Could cannabis become a therapeutic option for the eye?
In about 20 to 30 percent of patients with dry eyes, the pain does not decrease to a tolerable level despite tear substitutes and anti-inflammatory ophthalmic drugs, such as Ciclosporin A. The pain is caused by the use of a combination of the two drugs. Here, newly developed cannabis-containing eye drops could become a therapeutic option.
This was announced by Professor Dr. Philipp Steven of the University Hospital Cologne at a press conference of the German Ophthalmological Society in Berlin. The use of the ingredient tetrahydrocannabinol (THC) in the eye is plausible because it not only has an analgesic effect but also has an anti-inflammatory and wound healing promoting effect. The cornea as well as the conjunctiva of the eye have many endocannabinoid receptors.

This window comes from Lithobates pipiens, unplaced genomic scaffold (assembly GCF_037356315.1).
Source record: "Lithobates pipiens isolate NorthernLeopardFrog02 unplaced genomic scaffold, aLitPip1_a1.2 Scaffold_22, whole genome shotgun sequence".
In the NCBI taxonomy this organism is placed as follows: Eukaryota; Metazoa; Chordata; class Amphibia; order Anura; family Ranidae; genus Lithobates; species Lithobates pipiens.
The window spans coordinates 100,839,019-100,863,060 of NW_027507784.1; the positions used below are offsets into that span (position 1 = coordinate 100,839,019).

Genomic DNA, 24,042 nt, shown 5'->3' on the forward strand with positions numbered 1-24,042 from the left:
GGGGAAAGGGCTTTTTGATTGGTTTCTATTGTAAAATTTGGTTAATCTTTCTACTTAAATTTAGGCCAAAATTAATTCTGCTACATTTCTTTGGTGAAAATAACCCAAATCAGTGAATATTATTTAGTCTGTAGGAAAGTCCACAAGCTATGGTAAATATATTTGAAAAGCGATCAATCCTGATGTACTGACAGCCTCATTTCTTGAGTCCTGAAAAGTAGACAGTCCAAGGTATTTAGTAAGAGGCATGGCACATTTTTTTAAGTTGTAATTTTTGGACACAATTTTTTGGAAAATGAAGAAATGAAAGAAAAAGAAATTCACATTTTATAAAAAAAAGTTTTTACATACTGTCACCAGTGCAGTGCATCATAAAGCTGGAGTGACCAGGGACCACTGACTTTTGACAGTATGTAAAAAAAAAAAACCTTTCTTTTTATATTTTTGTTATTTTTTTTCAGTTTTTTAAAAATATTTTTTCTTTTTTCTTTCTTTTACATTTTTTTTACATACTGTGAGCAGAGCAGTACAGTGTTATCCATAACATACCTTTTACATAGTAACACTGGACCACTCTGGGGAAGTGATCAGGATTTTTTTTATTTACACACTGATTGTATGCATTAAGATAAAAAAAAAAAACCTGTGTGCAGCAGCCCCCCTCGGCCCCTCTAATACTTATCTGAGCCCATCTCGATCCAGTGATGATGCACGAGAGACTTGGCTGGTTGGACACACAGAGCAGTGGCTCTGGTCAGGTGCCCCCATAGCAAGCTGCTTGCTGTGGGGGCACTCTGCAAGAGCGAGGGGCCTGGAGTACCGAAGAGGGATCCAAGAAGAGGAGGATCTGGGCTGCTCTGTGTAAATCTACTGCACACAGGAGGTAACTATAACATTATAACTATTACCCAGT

Adding cannabinoids in eyedrops
Like other cannabinoids, THC is only poorly soluble in water, which was previously an obstacle to its use on the eye. Steven’s research group and a pharmaceutical company from Heidelberg have investigated the galenic problem and developed THC-containing eye drops based on anhydrous semifluorinated alkanes (SFA). These are linear molecules with a perfluorocarbon and a hydrogen carbon content.
Steven explained that the THC-SFA eye drops, for which a patent application had been filed, could be used to apply large amounts of the active ingredient to the eye surface. In experiments with mice, the use of eye drops has led to a significant improvement in dry eyes and the function of the nerve endings.